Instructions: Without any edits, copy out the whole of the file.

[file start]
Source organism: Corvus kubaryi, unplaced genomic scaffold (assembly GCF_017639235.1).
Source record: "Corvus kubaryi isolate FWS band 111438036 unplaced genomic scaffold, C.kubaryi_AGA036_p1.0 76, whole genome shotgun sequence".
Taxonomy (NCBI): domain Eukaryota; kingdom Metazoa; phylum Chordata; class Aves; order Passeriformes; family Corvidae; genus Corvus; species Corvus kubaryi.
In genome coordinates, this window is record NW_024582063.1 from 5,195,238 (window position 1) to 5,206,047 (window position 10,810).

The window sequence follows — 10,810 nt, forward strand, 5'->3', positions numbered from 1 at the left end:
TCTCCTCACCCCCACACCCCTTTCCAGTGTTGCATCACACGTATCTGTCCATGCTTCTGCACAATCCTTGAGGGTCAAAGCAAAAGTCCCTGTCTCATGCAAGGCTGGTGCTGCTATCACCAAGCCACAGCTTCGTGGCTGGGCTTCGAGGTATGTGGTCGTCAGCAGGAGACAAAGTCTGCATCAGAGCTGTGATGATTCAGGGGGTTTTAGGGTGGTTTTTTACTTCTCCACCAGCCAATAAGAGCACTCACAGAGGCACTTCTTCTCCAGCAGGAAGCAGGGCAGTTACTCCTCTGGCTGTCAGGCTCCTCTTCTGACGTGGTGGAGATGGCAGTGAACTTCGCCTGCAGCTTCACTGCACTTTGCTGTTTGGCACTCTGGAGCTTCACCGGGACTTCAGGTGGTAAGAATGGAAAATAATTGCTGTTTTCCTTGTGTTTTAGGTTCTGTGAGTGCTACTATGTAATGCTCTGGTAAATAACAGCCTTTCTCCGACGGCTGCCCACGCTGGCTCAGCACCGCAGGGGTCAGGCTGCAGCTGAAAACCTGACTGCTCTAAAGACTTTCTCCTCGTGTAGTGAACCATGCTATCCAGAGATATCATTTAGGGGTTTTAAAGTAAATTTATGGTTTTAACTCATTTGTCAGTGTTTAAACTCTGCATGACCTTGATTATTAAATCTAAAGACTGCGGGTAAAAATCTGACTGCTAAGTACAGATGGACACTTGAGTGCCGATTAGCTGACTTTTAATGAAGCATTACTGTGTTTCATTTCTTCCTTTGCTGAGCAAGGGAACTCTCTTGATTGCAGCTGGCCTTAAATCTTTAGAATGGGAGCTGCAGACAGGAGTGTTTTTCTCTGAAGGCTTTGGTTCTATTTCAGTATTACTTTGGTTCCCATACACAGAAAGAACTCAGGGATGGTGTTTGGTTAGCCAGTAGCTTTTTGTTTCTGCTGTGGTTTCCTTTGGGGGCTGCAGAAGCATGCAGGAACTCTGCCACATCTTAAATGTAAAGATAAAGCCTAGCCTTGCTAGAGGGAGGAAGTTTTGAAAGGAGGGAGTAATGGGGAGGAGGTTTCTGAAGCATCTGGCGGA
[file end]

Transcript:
Source organism: Corvus kubaryi, unplaced genomic scaffold (assembly GCF_017639235.1).
Source record: "Corvus kubaryi isolate FWS band 111438036 unplaced genomic scaffold, C.kubaryi_AGA036_p1.0 76, whole genome shotgun sequence".
Taxonomy (NCBI): domain Eukaryota; kingdom Metazoa; phylum Chordata; class Aves; order Passeriformes; family Corvidae; genus Corvus; species Corvus kubaryi.
In genome coordinates, this window is record NW_024582063.1 from 5,195,238 (window position 1) to 5,206,047 (window position 10,810).

The window sequence follows — 10,810 nt, forward strand, 5'->3', positions numbered from 1 at the left end:
TCTCCTCACCCCCACACCCCTTTCCAGTGTTGCATCACACGTATCTGTCCATGCTTCTGCACAATCCTTGAGGGTCAAAGCAAAAGTCCCTGTCTCATGCAAGGCTGGTGCTGCTATCACCAAGCCACAGCTTCGTGGCTGGGCTTCGAGGTATGTGGTCGTCAGCAGGAGACAAAGTCTGCATCAGAGCTGTGATGATTCAGGGGGTTTTAGGGTGGTTTTTTACTTCTCCACCAGCCAATAAGAGCACTCACAGAGGCACTTCTTCTCCAGCAGGAAGCAGGGCAGTTACTCCTCTGGCTGTCAGGCTCCTCTTCTGACGTGGTGGAGATGGCAGTGAACTTCGCCTGCAGCTTCACTGCACTTTGCTGTTTGGCACTCTGGAGCTTCACCGGGACTTCAGGTGGTAAGAATGGAAAATAATTGCTGTTTTCCTTGTGTTTTAGGTTCTGTGAGTGCTACTATGTAATGCTCTGGTAAATAACAGCCTTTCTCCGACGGCTGCCCACGCTGGCTCAGCACCGCAGGGGTCAGGCTGCAGCTGAAAACCTGACTGCTCTAAAGACTTTCTCCTCGTGTAGTGAACCATGCTATCCAGAGATATCATTTAGGGGTTTTAAAGTAAATTTATGGTTTTAACTCATTTGTCAGTGTTTAAACTCTGCATGACCTTGATTATTAAATCTAAAGACTGCGGGTAAAAATCTGACTGCTAAGTACAGATGGACACTTGAGTGCCGATTAGCTGACTTTTAATGAAGCATTACTGTGTTTCATTTCTTCCTTTGCTGAGCAAGGGAACTCTCTTGATTGCAGCTGGCCTTAAATCTTTAGAATGGGAGCTGCAGACAGGAGTGTTTTTCTCTGAAGGCTTTGGTTCTATTTCAGTATTACTTTGGTTCCCATACACAGAAAGAACTCAGGGATGGTGTTTGGTTAGCCAGTAGCTTTTTGTTTCTGCTGTGGTTTCCTTTGGGGGCTGCAGAAGCATGCAGGAACTCTGCCACATCTTAAATGTAAAGATAAAGCCTAGCCTTGCTAGAGGGAGGAAGTTTTGAAAGGAGGGAGTAATGGGGAGGAGGTTTCTGAAGCATCTGGCGGA